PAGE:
Setting up SSL for your Nodes

The Aspera Node API provides an HTTPS interface for encrypted communication between node machines (on Port 9092, by default). For example, if you are running the Faspex Web UI or the Shares Web UI on Machine A, you can encrypt the connection (using SSL) with your transfer server or file-storage node on Machine B. Enterprise Server nodes are preconfigured to use Aspera's default, self-signed certificate (aspera_server_cert.pem), located in the following directory:

/opt/aspera/etc/

About PEM Files: The PEM certificate format is commonly issued by Certificate Authorities. PEM certificates have extensions that include .pem, .crt, .cer, and .key, and are Base-64 encoded ASCII files containing "-----BEGIN CERTIFICATE-----" and "-----END CERTIFICATE-----" statements. Server certificates, intermediate certificates, and private keys can all be put into the PEM format.

To generate a new certificate, follow the instructions below.

  1. Generate a Private Key and Certificate Signing Request (CSR) using OpenSSL.
    In a Terminal window, run the following command (where my_key_name.key is the name of the unique key that you are creating and my_csr_name.csr is the name of your CSR):
    $ openssl req -new -nodes -keyout my_key_name.key -out my_csr_name.csr
  2. At the prompt, enter your X.509 certificate attributes.
    Important: The Common Name field must be filled in with the fully qualified domain name of the server to be protected by SSL. If you are generating a certificate for an organization outside the U.S., go to https://www.iso.org/obp/ui/, select Country codes, and click to view a list of two-letter ISO country codes.
    Generating a 1024 bit RSA private key
    ....................++++++
    ................++++++
    writing new private key to 'my_key_name.key'
    -----
    You are about to be asked to enter information that will be incorporated
    into your certificate request.
    What you are about to enter is what is called a Distinguished Name or a DN.
    There are quite a few fields but you can leave some blank
    For some fields there will be a default value,
    If you enter '.', the field will be left blank.
    -----
    Country Name (2 letter code) [US]:Your_2_letter_ISO_country_code
    State or Province Name (full name) [Some-State]:Your_State_Province_or_County
    Locality Name (eg, city) []:Your_City
    Organization Name (eg, company) [Internet Widgits Pty Ltd]:Your_Company
    Organizational Unit Name (eg, section) []:Your_Department
    Common Name (i.e., your server's hostname) []:secure.yourwebsite.com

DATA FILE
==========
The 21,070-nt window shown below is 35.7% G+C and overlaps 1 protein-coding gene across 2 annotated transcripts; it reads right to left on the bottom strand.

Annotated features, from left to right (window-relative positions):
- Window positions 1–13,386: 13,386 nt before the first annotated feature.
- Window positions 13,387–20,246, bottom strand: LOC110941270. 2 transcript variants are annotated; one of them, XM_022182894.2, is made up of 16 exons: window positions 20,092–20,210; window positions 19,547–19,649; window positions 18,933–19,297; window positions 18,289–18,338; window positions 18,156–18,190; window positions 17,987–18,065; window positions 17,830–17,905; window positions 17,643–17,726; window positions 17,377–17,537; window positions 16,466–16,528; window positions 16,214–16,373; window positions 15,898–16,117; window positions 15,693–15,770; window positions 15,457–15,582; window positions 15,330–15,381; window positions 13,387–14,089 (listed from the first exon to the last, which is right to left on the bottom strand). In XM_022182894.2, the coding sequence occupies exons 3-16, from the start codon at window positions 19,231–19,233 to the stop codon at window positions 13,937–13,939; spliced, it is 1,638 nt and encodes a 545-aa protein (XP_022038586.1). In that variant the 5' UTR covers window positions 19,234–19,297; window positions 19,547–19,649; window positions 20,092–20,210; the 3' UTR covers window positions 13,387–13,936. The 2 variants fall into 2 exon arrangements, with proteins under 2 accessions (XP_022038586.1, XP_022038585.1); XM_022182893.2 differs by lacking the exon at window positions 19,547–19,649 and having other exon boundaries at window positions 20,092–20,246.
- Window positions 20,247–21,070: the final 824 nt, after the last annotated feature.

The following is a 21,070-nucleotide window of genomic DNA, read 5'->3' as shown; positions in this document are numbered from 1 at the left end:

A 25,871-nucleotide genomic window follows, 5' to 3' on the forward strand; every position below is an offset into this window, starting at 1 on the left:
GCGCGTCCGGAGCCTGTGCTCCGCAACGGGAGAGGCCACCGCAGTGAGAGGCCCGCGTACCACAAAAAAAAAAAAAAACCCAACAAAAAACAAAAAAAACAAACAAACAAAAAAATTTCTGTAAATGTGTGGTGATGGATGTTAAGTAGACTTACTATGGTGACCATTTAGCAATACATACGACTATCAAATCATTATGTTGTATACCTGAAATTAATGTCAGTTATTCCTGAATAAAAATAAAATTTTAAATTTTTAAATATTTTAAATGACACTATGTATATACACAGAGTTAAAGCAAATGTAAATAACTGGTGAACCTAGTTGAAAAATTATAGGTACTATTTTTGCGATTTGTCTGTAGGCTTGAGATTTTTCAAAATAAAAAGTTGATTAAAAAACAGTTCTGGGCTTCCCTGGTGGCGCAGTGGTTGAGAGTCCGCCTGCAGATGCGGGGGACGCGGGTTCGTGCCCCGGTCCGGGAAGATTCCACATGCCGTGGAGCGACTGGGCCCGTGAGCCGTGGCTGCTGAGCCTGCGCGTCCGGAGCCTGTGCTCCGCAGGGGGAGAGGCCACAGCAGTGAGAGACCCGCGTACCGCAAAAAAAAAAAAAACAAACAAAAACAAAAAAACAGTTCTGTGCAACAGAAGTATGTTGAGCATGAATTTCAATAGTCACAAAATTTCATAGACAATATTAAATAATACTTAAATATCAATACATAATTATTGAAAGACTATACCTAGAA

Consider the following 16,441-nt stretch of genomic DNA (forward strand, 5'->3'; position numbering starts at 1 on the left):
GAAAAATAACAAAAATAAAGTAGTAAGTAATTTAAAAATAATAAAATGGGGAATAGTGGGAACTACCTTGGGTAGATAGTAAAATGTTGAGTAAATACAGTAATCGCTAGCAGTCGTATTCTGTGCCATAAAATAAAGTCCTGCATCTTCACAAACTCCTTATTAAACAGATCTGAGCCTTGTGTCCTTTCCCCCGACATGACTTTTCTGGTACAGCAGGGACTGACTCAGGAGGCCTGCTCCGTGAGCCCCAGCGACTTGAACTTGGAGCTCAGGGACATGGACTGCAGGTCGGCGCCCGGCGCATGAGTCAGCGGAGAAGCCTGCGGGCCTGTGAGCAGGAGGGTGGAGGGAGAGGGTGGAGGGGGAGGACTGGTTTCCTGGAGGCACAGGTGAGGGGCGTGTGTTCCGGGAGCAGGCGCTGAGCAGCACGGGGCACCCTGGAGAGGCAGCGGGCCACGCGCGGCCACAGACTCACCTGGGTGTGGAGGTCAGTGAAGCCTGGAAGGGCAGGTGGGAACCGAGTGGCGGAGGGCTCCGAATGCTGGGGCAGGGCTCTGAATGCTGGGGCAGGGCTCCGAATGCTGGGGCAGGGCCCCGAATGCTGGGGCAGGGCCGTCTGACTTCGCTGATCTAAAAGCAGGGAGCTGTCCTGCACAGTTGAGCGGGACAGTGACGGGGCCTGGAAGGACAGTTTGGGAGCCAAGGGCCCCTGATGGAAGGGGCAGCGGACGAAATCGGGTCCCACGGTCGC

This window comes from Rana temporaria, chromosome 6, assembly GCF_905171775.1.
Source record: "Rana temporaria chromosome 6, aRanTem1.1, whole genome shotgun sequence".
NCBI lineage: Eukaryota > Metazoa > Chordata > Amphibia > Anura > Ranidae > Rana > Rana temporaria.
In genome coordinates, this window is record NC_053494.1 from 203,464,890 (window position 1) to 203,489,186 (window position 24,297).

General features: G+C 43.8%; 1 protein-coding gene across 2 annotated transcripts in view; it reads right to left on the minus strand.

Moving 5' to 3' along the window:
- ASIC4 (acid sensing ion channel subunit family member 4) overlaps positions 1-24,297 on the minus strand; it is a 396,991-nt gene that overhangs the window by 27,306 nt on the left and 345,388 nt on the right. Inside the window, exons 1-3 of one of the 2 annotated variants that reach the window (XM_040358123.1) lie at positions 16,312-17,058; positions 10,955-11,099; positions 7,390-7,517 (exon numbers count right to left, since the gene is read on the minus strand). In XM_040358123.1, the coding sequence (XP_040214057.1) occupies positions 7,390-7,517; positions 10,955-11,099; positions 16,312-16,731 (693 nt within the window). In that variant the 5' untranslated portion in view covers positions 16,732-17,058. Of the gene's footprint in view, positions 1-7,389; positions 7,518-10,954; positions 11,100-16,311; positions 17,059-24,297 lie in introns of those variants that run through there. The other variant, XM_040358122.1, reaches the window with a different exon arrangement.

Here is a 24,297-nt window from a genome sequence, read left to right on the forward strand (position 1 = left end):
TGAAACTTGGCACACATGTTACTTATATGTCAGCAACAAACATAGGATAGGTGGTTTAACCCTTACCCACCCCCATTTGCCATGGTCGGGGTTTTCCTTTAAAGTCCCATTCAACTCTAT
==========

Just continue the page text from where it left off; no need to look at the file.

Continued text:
Email Address []:johndoe@yourwebsite.com
    

    You are also prompted to input "extra" attributes, including an optional challenge password.

    Note: Manually entering a challenge password when starting the server can be problematic in some situations, for example, when starting the server from the system boot scripts. Skip entering a challenge password by pressing Enter.
    ...
    Please enter the following 'extra' attributes
    to be sent with your certificate request
    A challenge password []:
    An optional company name []:
    

    After finalizing the attributes, the private key and CSR are saved to your root directory.

    Important: If you make a mistake when running the OpenSSL command, you may discard the generated files and run the command again. After successfully generating your key and CSR, be sure to guard your private key, as it cannot be re-generated.
  3. If required, send the CSR to your Certifying Authority (CA).
    Once completed, you will have a valid, signed certificate.
    Note: Some certificate authorities provide a CSR generation tool on their website. For additional information, check with your CA.
  4. If required, generate a self-signed certificate.
    You may need to generate a self-signed certificate for the following reasons:
    • You don't plan on having your certificate signed by a CA.
    • You plan to test your new SSL implementation while the CA is signing your certificate.

    To generate a self-signed certificate through OpenSSL, run the following command:

    # openssl x509 -req -days 365 -in my_csr_name.csr -signkey my_key_name.key -out my_cert_name.crt

    This creates a certificate that is valid for 365 days.

  5. Create the .pem file.
    Note: Before overwriting the existing .pem file, be sure to back up this file as aspera_server_cert.old), in the following directory:
    /opt/aspera/etc/
    Copy and paste the entire body of the key and cert files into a single text file and save the file as aspera_server_cert.pem. The order of the text in the new .pem file depends on if you have individual certificate files or a bundle of certificates.

    Individual certificate files:

    1. The private key.
    2. The primary server's certificate.
    3. The intermediate certificates, if any (if more than one, begin with the least authoritative and proceed in ascending order).
    4. The root certificate.

    Bundle of certificates:

    1. The private key.
    2. The primary server's certificate.
    3. The entire bundle (as one file).

    For a certificate bundle, create a new file named aspera_server_cert.chain in the same directory as the .pem files. Copy and paste the root certificate into this file, followed by the bundle.

  6. Enable SSL options in aspera.conf.
    For information about enabling specific SSL protocols with <ssl_protocol> and enabling specific encryption ciphers with <ssl_ciphers>, see Configuring for the Node API.
  7. Restart the node service by running the following command:
    $ sudo /etc/init.d/asperanoded restart